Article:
Winter Lull is Expected in Gas Field Development, But It’ll Likely Just Be ‘The Calm Before the Storm’
The Daily Jeffersonian December 2, 2011
Officials say the coming winter months will be accompanied by a lull in shale oil and gas development under way. But that will provide businesses the opportunity to ready themselves for the coming explosion.
The Guernsey County Energy Coalition met Thursday to hear from a trio of experts in the field. Among them was Michael Sikora of Cambridge-based Sikora and Associates Ltd., speaking on the six major steps companies must take to prepare for a spike in demand for products and services.
"When's the best time to borrow money? When you don't need it," Sikora said.
Establishing a line of credit provides a pool of funds in advance of needs, such as emergency equipment purchases or additional manpower.
Business owners must know both the shelf life of the products they sell and how long the ordering and receiving process takes. They might want to consider lining up more than one supplier, and should ensure the quality of the products they sell.
Suppliers often operate on a "2/10 net 30" basis. If paying a bill in full within 10 days a two percent discount applies. Otherwise, the full amount is due within 30 days. This can result in significant savings.
"The ideal situation would be to have an item you ordered last week arrive this morning, sell it this afternoon and pay for it within seven days," Sikora said.
Inventory control is also critical. The use of scanners and bar codes provides an accurate method of doing so, and can speed customers checkout.
Staff must be prepared as well. They must know the products they sell. Additional training might be needed to hone telephone skills and review policies.
Successful business owners understand and apply the concept and supply and demand.
"In a competitive market, the unit price for a particular good will vary until it settles at a point where the quantity demanded by consumers at current price and the quantity supplied by producers at current price equal each other, resulting in an economic equilibrium of price and quantity," Sikora said.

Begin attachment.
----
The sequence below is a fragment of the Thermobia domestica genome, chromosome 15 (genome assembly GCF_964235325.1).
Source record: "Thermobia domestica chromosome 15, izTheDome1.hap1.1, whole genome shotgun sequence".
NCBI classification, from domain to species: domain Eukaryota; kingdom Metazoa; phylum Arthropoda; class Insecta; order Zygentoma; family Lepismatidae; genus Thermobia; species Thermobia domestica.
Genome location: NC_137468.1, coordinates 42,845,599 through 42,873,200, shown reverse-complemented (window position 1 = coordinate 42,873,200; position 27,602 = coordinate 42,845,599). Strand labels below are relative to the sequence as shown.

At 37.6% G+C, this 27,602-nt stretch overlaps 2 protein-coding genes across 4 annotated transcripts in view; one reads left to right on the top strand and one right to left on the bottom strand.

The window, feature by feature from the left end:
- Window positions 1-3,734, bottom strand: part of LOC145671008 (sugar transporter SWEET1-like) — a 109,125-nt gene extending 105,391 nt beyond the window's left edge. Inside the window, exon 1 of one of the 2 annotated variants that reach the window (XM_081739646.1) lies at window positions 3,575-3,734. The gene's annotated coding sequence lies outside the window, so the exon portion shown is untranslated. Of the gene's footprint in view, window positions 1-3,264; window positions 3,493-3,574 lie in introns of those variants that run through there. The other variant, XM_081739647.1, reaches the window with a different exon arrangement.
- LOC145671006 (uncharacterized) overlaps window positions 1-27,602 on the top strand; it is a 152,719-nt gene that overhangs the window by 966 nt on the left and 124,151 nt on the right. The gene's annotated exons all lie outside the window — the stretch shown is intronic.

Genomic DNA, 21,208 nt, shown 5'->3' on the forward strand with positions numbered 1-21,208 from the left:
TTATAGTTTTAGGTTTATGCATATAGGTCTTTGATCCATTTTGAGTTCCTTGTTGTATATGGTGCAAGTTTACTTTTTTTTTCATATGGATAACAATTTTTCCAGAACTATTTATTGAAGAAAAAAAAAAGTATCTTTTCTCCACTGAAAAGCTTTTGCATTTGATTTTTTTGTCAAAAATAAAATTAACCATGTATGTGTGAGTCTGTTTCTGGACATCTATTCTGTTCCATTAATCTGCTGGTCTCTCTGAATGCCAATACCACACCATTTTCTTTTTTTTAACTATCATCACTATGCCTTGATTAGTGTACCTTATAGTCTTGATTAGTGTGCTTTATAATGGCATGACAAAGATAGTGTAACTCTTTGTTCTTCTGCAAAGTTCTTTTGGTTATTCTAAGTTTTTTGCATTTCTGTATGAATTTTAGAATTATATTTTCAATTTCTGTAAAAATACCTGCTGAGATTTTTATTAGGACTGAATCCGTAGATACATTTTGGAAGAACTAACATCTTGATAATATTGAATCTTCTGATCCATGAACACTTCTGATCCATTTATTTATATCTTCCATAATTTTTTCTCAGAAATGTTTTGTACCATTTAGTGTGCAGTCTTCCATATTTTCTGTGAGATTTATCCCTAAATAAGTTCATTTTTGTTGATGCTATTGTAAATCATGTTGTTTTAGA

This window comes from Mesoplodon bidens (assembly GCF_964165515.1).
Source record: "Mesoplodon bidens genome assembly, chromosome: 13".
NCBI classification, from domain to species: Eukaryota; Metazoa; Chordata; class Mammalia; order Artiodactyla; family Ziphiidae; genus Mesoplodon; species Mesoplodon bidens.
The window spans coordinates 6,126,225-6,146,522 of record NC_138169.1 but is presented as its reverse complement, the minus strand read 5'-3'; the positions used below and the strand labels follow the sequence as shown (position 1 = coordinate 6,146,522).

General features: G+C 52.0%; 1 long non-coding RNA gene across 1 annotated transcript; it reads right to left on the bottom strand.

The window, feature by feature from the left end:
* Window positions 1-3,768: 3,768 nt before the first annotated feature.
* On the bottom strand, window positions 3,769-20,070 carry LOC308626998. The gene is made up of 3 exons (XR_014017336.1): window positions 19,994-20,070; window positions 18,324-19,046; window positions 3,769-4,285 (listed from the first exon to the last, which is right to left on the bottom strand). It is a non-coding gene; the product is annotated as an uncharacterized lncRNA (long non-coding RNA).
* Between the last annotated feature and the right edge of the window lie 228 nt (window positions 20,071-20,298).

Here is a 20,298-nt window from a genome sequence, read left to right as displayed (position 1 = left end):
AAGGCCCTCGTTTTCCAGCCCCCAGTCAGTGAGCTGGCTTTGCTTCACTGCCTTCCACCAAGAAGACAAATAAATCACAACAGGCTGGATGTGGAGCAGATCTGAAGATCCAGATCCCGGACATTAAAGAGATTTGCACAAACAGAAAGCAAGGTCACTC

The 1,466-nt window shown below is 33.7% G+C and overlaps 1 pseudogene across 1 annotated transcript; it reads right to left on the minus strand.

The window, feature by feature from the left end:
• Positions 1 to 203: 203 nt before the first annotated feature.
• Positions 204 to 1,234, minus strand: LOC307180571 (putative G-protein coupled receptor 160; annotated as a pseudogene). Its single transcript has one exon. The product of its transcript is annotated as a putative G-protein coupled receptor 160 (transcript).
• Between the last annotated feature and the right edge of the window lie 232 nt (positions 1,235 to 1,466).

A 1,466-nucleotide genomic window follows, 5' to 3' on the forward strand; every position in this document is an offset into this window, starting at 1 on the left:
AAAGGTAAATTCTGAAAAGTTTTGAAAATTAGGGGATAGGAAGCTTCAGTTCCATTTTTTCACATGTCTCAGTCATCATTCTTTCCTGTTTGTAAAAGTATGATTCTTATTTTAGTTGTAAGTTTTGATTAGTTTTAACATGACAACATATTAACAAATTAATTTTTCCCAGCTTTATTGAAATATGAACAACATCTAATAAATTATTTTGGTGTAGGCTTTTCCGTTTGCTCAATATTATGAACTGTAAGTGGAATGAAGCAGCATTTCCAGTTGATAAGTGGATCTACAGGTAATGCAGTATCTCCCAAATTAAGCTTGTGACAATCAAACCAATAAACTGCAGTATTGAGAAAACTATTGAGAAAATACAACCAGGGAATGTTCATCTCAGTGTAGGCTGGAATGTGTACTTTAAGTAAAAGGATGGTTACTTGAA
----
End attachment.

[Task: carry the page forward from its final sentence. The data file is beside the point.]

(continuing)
Finally, service to customers must be exemplary.
"That is service with a capital 'S,'" Sikora said.
These six steps and a dedication to service will help prepare businesses for future prosperity.
"This is an opportunity for everyone to prepare for their own 'Black Friday,'" he said.
John Brody and Andrew Sonderman of Columbus-based Kegler, Brown, Hill + Ritter, discussed the basics of master service agreements (MSA).
What is an MSA?
"It's an agreement between someone who wants good or services and someone who supplies goods and services," said Brody.
An MSA is not a contract giving specific costs, dates and amounts, however. Rather, it forms the foundation upon which contracts are built.
Before agreeing upon an MSA with an oil/gas developer, business owners must scrutinize the document thoroughly. When doing so consult with legal counsel, bankers, accountant and insurance carriers, Brody said.
"Be aware of what you're signing," he said.
Sonderman advised business owners to ensure that employees with access to MSA and contract information be aware of any confidentiality agreements in place.
Other issues to be aware of include: Which party is responsible in case of accident, negligence or "acts of God;" if a disagreement occurs how will the issues be resolved; and, given that many oil/gas companies are based out-of-state, under the laws of which state will issues be resolved.